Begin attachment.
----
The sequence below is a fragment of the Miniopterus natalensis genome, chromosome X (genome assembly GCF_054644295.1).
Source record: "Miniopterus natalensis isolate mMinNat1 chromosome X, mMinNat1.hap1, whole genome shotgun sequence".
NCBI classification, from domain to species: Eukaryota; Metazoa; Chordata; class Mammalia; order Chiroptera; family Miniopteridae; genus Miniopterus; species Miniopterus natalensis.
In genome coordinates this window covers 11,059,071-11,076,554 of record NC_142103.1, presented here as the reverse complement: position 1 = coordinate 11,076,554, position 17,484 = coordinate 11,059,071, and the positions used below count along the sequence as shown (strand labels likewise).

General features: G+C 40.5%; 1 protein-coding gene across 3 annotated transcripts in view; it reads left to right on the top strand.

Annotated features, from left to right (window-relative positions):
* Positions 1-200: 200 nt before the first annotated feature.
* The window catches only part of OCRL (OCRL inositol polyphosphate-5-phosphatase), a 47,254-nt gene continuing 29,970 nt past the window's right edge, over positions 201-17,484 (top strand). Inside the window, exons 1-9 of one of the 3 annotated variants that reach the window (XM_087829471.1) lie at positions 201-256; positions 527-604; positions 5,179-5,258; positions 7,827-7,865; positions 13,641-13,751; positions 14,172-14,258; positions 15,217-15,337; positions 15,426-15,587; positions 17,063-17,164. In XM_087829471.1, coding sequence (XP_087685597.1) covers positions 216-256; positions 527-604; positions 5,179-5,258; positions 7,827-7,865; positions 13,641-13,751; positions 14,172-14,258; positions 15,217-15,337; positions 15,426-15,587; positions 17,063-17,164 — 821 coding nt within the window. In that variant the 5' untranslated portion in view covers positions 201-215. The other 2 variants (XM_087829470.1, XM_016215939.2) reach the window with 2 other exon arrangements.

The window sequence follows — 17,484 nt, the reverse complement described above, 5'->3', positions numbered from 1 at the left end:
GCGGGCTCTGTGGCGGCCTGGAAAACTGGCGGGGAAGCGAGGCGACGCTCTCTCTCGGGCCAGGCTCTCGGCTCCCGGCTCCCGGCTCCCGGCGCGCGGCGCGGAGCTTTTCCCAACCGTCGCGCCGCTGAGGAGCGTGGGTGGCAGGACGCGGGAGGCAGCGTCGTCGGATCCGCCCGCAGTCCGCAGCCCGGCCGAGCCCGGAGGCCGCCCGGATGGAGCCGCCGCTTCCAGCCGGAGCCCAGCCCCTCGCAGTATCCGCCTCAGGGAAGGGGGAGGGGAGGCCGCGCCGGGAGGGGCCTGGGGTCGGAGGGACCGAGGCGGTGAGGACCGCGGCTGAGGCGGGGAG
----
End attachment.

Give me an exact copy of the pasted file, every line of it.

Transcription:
The sequence below is a fragment of the Miniopterus natalensis genome, chromosome X (genome assembly GCF_054644295.1).
Source record: "Miniopterus natalensis isolate mMinNat1 chromosome X, mMinNat1.hap1, whole genome shotgun sequence".
NCBI classification, from domain to species: Eukaryota; Metazoa; Chordata; class Mammalia; order Chiroptera; family Miniopteridae; genus Miniopterus; species Miniopterus natalensis.
In genome coordinates this window covers 11,059,071-11,076,554 of record NC_142103.1, presented here as the reverse complement: position 1 = coordinate 11,076,554, position 17,484 = coordinate 11,059,071, and the positions used below count along the sequence as shown (strand labels likewise).

General features: G+C 40.5%; 1 protein-coding gene across 3 annotated transcripts in view; it reads left to right on the top strand.

Annotated features, from left to right (window-relative positions):
* Positions 1-200: 200 nt before the first annotated feature.
* The window catches only part of OCRL (OCRL inositol polyphosphate-5-phosphatase), a 47,254-nt gene continuing 29,970 nt past the window's right edge, over positions 201-17,484 (top strand). Inside the window, exons 1-9 of one of the 3 annotated variants that reach the window (XM_087829471.1) lie at positions 201-256; positions 527-604; positions 5,179-5,258; positions 7,827-7,865; positions 13,641-13,751; positions 14,172-14,258; positions 15,217-15,337; positions 15,426-15,587; positions 17,063-17,164. In XM_087829471.1, coding sequence (XP_087685597.1) covers positions 216-256; positions 527-604; positions 5,179-5,258; positions 7,827-7,865; positions 13,641-13,751; positions 14,172-14,258; positions 15,217-15,337; positions 15,426-15,587; positions 17,063-17,164 — 821 coding nt within the window. In that variant the 5' untranslated portion in view covers positions 201-215. The other 2 variants (XM_087829470.1, XM_016215939.2) reach the window with 2 other exon arrangements.

The window sequence follows — 17,484 nt, the reverse complement described above, 5'->3', positions numbered from 1 at the left end:
GCGGGCTCTGTGGCGGCCTGGAAAACTGGCGGGGAAGCGAGGCGACGCTCTCTCTCGGGCCAGGCTCTCGGCTCCCGGCTCCCGGCTCCCGGCGCGCGGCGCGGAGCTTTTCCCAACCGTCGCGCCGCTGAGGAGCGTGGGTGGCAGGACGCGGGAGGCAGCGTCGTCGGATCCGCCCGCAGTCCGCAGCCCGGCCGAGCCCGGAGGCCGCCCGGATGGAGCCGCCGCTTCCAGCCGGAGCCCAGCCCCTCGCAGTATCCGCCTCAGGGAAGGGGGAGGGGAGGCCGCGCCGGGAGGGGCCTGGGGTCGGAGGGACCGAGGCGGTGAGGACCGCGGCTGAGGCGGGGAG